Well, I was a wee bit wrong. Having a person on your back, no matter how small they are, feels differently than just carrying gear. They move around, whereas gear mostly stays still. This movement requires a little more focus on my balance and a slightly slower hiking pace. The weight itself isn’t an issue (the kiddo is only 18 pounds at the time of testing), but how the weight moves is what can be tricky. My recommendation is to go slow at first, understand how the kid’s movements affect your movements while on flat ground (the backyard is perfect for this), before hitting the trail.
It’s pretty easy to get the hang of with a little practice. However, the one thing I still haven’t got the hang of is how much the child’s weight shifts when going uphill or downhill. This shift in weight was immediately noticeable to me and caused me to really slow down. I believe the shifting is a byproduct of not having a stiff horizontal support on the pack (which not having this kind of support actually makes it compress down much more when packing it away). I found myself overcompensating when going uphill or downhill by stretching my back in odd ways, thinking the child’s shift in weight was uncomfortable for her, but I only made it more uncomfortable for myself. From observations, I don’t think the child was even bothered by her weight shift.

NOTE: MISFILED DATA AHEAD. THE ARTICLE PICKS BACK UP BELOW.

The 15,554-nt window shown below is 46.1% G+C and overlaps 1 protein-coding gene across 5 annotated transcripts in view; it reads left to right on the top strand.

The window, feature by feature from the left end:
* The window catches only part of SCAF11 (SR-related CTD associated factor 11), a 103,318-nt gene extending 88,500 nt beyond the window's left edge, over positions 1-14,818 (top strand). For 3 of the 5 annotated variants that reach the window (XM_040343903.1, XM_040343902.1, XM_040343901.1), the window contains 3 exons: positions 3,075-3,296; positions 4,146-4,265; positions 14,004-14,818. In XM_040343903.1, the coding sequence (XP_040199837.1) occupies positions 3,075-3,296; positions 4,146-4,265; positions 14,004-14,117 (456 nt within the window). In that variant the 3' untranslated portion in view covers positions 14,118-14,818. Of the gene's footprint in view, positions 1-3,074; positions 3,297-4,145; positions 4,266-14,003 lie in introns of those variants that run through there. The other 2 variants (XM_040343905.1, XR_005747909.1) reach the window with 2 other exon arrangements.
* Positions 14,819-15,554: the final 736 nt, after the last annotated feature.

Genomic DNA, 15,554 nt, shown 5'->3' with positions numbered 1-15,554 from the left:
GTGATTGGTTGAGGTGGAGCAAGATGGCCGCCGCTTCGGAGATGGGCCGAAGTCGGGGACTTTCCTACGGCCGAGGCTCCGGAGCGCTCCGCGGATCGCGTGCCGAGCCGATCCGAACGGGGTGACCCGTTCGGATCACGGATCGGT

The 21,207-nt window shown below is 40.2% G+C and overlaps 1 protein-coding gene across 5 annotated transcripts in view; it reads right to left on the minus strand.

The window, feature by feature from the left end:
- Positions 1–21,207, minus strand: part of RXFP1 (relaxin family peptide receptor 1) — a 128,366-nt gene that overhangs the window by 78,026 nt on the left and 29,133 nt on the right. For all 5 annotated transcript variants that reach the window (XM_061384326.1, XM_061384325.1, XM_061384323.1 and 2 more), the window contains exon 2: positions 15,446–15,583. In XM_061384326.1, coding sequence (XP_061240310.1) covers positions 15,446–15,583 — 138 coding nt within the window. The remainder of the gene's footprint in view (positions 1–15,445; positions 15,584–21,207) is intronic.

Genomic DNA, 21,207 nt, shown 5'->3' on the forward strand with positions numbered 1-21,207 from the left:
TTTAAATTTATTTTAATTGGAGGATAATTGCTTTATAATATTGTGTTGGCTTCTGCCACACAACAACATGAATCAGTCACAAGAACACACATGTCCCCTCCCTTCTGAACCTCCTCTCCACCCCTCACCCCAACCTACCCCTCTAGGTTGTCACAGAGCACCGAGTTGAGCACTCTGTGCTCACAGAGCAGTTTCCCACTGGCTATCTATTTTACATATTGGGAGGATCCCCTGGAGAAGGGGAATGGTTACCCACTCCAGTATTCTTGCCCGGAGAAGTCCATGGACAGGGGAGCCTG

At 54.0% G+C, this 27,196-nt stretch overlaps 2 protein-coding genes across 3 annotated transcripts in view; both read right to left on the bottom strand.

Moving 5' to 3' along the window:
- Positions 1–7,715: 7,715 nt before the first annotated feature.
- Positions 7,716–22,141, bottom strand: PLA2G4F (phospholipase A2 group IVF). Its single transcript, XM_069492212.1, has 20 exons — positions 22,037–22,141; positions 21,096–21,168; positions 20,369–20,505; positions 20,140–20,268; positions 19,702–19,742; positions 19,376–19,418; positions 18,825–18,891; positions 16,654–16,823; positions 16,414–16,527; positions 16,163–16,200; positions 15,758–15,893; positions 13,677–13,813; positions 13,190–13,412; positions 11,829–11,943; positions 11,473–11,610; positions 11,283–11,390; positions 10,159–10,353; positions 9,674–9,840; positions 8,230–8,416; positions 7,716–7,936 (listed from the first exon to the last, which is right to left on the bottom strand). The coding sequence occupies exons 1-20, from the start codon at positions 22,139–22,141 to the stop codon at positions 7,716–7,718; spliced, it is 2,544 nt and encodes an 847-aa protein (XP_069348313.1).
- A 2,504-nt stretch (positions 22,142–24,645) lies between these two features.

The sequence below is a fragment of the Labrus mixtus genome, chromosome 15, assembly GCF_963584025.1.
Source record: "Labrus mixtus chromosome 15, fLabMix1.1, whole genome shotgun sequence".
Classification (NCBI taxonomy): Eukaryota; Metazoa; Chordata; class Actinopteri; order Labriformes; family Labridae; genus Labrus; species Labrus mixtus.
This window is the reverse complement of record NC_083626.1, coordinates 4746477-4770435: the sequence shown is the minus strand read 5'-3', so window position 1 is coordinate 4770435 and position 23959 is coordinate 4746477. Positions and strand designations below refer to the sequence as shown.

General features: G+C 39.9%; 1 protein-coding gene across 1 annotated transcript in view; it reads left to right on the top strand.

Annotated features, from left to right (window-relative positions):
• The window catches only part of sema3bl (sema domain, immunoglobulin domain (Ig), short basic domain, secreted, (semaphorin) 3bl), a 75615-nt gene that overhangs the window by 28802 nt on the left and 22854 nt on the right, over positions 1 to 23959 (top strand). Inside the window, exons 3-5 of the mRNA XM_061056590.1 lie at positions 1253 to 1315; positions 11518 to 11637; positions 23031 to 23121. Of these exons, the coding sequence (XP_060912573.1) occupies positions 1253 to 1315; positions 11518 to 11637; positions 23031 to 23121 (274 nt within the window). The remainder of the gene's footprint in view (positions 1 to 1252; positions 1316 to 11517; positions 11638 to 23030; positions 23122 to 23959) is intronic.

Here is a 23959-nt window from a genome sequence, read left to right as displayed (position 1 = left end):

Two things would probably help alleviate this discomfort, 1) slowing down and not overthinking how the child is doing (she's fine, really!) and 2) using trekking poles to support your own shifting weight. I've done the first and it worked. I haven't been able to try trekking poles yet because someone is currently borrowing my poles and hasn't returned them for over a year. (If you're reading this, give 'em back already!)